Conan O’Brien debuted as host of “The Tonight Show” with a jog across the country to Los Angeles and other comedy bits on his entry into a strange new West Coast culture.
He joined a line of predecessors — Steve Allen, Jack Paar, Johnny Carson and Jay Leno — on television’s most historic late-night franchise.
“I think I’ve timed this move perfectly,” he said in his opening monologue aired Monday night. “I’m on a last-place network, I moved to a state that’s bankrupt and ‘The Tonight Show’ is sponsored by General Motors.”
O’Brien spent 17 years as host of NBC’s “Late Night” in New York, and the move up one hour has been in the works for five years. Leno, his immediate predecessor, will do a weeknight prime-time show on NBC. The workaholic Leno will start “in two days, three days tops,” O’Brien joked. Actually, it’s in September.
O’Brien christened a new studio on the Universal City lot with a handsome art-deco look. The stage has a blue glass background for the opening monologue, before O’Brien retreats to a desk in front of a sparkling backdrop of Los Angeles.
A frantic O’Brien went out in the street to find a cab. When he couldn’t, he began running. He ran out of New York, and sprinted across the country — across Wrigley Field in Chicago, past the Gateway Arch in St. Louis, by the Rockies and through the desert to Las Vegas. Finally he arrived at the locked door to his new studio, only to realize he’d left his keys behind.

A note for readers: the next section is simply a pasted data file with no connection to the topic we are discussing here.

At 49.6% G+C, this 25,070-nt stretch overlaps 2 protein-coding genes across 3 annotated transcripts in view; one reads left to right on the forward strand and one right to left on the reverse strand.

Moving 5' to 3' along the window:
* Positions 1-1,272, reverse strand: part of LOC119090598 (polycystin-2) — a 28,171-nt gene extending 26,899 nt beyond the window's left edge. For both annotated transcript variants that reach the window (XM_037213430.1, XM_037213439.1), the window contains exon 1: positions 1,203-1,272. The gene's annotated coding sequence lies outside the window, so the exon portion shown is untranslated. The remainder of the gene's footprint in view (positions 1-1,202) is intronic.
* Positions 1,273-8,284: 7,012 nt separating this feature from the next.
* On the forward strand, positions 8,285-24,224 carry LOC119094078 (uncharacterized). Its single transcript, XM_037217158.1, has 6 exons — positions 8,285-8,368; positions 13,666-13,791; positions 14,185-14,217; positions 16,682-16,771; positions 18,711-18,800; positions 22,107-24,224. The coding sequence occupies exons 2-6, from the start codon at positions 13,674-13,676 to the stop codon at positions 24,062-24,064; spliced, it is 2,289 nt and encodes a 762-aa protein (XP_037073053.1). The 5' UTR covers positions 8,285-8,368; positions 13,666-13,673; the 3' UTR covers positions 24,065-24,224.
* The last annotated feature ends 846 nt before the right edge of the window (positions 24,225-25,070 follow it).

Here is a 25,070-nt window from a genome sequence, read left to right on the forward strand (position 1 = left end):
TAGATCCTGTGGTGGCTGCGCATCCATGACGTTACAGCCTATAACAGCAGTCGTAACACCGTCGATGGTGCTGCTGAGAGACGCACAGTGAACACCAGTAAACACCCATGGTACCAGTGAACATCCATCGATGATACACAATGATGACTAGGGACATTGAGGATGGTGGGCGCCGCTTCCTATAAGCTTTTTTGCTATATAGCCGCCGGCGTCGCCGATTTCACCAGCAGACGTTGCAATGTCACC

In other segments, O’Brien commandeered a tram filled with tourists on a Universal Studios lot tour and took his used green Ford Taurus for a ride into Los Angeles’ car-obsessed culture. Fabio complimented him on his ride.
O’Brien appeared nervous at the long-awaited opening night, pacing onstage during his monologue and mugging with his red pompadour.
“I remember watching Johnny Carson when I was a kid and thinking: That’s what I want to be when I grow up,” O’Brien said. “I’m sure right now in America there is likely a kid watching me, thinking: ‘What is wrong with that man’s hair?”’
Longtime sidekick Andy Richter slid smoothly into the role Ed McMahon once played for Carson, standing at a podium to the side of the stage and loudly laughing at his boss’ jokes.
Over at CBS, David Letterman slyly mentioned NBC’s transition.
“I’m still here,” he said. “I knocked off another competitor.”
He said he got a call from his mom and she said, “Well, David, I see you didn’t get ‘The Tonight Show’ again,” a reference to Letterman losing out to Leno to become Carson’s successor.
Pearl Jam was the musical guest, debuting a song off an upcoming album.
Ferrell sang his own song in tribute to O’Brien, a version of “Never Can Say Goodbye” that “bewildered” the host. Why sing a goodbye song on the first night?
“Don’t get me wrong,” Ferrell said. “I’m pulling for you. But this little thing is a crapshoot at best.”